ISSUES: 1. Whether a person who is not a party to a contract for the sale of land makes himself liable for damages to the vendee, beyond the value of the use and occupation, by colluding with the vendor and maintaining him in the effort to resist an action for specific performance. NO 2. Whether the damages which the plaintiff seeks to recover under this head are too remote and speculative to be the subject of recovery. YES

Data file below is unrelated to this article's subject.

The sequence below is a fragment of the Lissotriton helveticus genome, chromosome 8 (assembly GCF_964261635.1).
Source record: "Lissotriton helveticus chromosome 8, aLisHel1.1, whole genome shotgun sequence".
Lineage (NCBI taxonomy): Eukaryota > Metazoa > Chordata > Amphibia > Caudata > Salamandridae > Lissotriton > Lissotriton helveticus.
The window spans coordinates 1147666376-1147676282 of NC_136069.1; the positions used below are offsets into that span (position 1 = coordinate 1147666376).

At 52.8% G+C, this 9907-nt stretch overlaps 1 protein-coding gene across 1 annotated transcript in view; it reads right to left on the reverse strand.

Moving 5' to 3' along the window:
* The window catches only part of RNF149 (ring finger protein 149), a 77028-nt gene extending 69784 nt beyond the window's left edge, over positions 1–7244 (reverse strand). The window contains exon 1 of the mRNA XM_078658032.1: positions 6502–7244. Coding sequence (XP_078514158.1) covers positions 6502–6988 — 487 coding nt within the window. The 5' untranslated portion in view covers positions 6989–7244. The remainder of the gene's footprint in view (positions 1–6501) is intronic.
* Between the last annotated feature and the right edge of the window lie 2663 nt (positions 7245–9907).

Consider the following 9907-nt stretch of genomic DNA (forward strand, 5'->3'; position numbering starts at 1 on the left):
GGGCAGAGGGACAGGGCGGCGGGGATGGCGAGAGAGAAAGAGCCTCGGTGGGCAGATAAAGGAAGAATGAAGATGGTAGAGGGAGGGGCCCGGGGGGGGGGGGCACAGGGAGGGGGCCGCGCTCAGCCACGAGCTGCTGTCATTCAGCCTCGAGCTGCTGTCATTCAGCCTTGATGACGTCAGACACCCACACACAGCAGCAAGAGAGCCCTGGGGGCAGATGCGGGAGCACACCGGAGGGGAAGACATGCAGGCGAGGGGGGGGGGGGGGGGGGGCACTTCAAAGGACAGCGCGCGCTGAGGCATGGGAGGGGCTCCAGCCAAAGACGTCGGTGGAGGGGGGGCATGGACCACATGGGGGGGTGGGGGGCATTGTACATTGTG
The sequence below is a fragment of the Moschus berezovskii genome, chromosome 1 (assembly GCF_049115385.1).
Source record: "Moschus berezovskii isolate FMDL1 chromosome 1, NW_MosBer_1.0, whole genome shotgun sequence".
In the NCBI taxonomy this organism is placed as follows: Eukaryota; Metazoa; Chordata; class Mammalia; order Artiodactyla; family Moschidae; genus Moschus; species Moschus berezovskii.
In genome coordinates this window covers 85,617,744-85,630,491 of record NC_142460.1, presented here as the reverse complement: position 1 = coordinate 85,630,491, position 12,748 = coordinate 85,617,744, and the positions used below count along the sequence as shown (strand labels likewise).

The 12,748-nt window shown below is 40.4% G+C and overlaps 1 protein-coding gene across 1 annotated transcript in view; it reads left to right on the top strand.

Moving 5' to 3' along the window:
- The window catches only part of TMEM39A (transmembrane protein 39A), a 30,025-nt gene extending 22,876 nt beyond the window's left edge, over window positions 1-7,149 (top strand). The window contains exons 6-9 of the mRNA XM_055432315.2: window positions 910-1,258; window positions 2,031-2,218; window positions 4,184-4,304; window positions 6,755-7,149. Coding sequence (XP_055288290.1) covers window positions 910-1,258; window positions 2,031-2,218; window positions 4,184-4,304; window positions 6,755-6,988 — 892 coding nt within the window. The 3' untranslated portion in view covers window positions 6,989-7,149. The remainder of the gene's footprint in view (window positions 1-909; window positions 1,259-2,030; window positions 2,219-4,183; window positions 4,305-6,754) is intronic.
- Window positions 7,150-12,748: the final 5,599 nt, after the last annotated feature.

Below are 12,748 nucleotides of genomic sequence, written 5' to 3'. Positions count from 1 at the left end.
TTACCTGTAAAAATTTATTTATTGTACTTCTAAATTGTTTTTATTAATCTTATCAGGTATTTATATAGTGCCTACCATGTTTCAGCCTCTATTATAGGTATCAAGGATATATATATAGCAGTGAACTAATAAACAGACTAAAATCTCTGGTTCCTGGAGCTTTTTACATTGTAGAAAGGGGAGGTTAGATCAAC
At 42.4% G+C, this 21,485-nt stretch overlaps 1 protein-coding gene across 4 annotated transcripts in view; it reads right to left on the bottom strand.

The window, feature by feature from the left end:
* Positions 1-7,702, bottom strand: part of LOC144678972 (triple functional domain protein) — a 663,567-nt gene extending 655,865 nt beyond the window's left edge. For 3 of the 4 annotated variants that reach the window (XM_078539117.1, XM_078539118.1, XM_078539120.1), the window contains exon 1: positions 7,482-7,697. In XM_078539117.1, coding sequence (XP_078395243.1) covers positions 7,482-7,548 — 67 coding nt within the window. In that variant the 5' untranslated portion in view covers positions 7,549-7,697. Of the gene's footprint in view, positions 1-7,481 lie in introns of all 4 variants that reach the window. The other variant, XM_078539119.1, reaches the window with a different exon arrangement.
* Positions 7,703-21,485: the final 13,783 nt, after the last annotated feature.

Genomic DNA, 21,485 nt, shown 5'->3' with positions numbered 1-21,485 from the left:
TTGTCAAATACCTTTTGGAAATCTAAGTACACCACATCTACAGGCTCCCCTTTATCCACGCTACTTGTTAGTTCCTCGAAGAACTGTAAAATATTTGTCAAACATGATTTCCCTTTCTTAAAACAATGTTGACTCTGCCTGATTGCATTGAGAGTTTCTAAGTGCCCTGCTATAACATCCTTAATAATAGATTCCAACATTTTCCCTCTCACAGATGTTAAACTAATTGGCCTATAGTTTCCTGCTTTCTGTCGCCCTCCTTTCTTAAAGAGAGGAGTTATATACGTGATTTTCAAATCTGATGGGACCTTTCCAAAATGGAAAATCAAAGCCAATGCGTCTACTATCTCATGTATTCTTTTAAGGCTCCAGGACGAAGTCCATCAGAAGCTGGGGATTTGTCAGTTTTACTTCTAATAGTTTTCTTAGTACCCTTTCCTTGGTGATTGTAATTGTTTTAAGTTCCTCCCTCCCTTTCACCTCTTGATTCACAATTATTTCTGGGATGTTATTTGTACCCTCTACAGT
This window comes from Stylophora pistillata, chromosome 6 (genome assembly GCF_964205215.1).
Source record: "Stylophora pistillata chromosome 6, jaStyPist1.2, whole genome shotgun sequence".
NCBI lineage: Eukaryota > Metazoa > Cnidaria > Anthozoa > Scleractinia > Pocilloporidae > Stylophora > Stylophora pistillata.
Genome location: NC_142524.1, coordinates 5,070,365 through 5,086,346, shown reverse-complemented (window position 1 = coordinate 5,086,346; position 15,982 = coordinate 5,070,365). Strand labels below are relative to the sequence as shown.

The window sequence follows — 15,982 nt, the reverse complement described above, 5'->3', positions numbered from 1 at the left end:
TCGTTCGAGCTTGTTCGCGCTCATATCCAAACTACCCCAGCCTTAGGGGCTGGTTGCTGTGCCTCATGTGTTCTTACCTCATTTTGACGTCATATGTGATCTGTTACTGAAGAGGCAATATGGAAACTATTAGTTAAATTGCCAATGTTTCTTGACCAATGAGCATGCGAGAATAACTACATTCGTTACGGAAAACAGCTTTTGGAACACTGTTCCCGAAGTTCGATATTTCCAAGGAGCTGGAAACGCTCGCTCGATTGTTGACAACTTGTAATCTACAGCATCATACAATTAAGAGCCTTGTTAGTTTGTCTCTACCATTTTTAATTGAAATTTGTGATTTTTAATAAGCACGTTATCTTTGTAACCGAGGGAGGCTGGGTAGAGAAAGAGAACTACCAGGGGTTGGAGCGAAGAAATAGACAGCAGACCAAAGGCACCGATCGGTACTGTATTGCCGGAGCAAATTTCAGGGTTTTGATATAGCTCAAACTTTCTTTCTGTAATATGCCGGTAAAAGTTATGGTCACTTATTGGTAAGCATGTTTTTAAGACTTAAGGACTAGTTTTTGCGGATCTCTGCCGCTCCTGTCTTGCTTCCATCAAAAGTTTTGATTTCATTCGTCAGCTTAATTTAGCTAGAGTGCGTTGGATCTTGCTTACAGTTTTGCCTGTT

HELD: The judgment of the trial court should be affirmed, and it is so ordered, with costs against the appellant. RATIO: 1st issue While it was true that the circumstances pointed to an entire sympathy on the part of the defendant corporation with the efforts of Teodorica Endencia to defeat the plaintiff's claim to the land, the fact that its officials may have advised her not to carry the contract into effect would not constitute actionable interference with such contract. According to the English and American authorities, no question can be made as to the liability to one who interferes with a contract existing between others by means which, under known legal cannons, can be denominated an unlawful means. Thus, if performance is prevented by force, intimidation, coercion, or threats, or by false or defamatory statements, or by nuisance or riot, the person using such unlawful means is, under all the authorities, liable for the damage which ensues. (Doctrine under Lumley v. Gye) Translated into terms applicable to the case at bar, the decision in Gilchrist vs. Cuddy (29 Phil. Rep., 542), indicates that the defendant corporation, having notice of the sale of the land in question to Daywalt, might have been enjoined by the latter from using the property for grazing its cattle thereon. That the defendant corporation is also liable in this action for the damage resulting to the plaintiff from the wrongful use and occupation of the property has also been already determined. But it will be observed that in order to sustain this liability it is not necessary to resort to any subtle exegesis relative to the liability of a stranger to a contract for unlawful interference in the performance thereof. It is enough that defendant use the property with notice that the plaintiff had a prior and better right. Article 1902 of the Civil Code declares that any person who by an act or omission, characterized by fault or negligence, causes damage to another shall be liable for the damage so done. Ignoring so much of this article as relates to liability for negligence, we take the rule to be that a person is liable for damage done to another by any culpable act; and by "culpable act" we mean any act which is blameworthy when judged by accepted legal standards. The idea thus expressed is undoubtedly broad enough to include any rational conception of liability for the tortious acts likely to be developed in any society. Article 1257 of the Civil Code declares that contracts are binding only between the parties and their privies. In conformity with this it has been held that a stranger to a contract has no right of action for the nonfulfillment of the contract except in the case especially contemplated in the second paragraph of the same article. If the two antagonistic ideas which we have just brought into juxtaposition are capable of reconciliation, the process must be accomplished by distinguishing clearly between the right of action arising from the improper interference with the contract by a stranger thereto, considered as an independent act generate of civil liability, and the right of action ex contractu against a party to the contract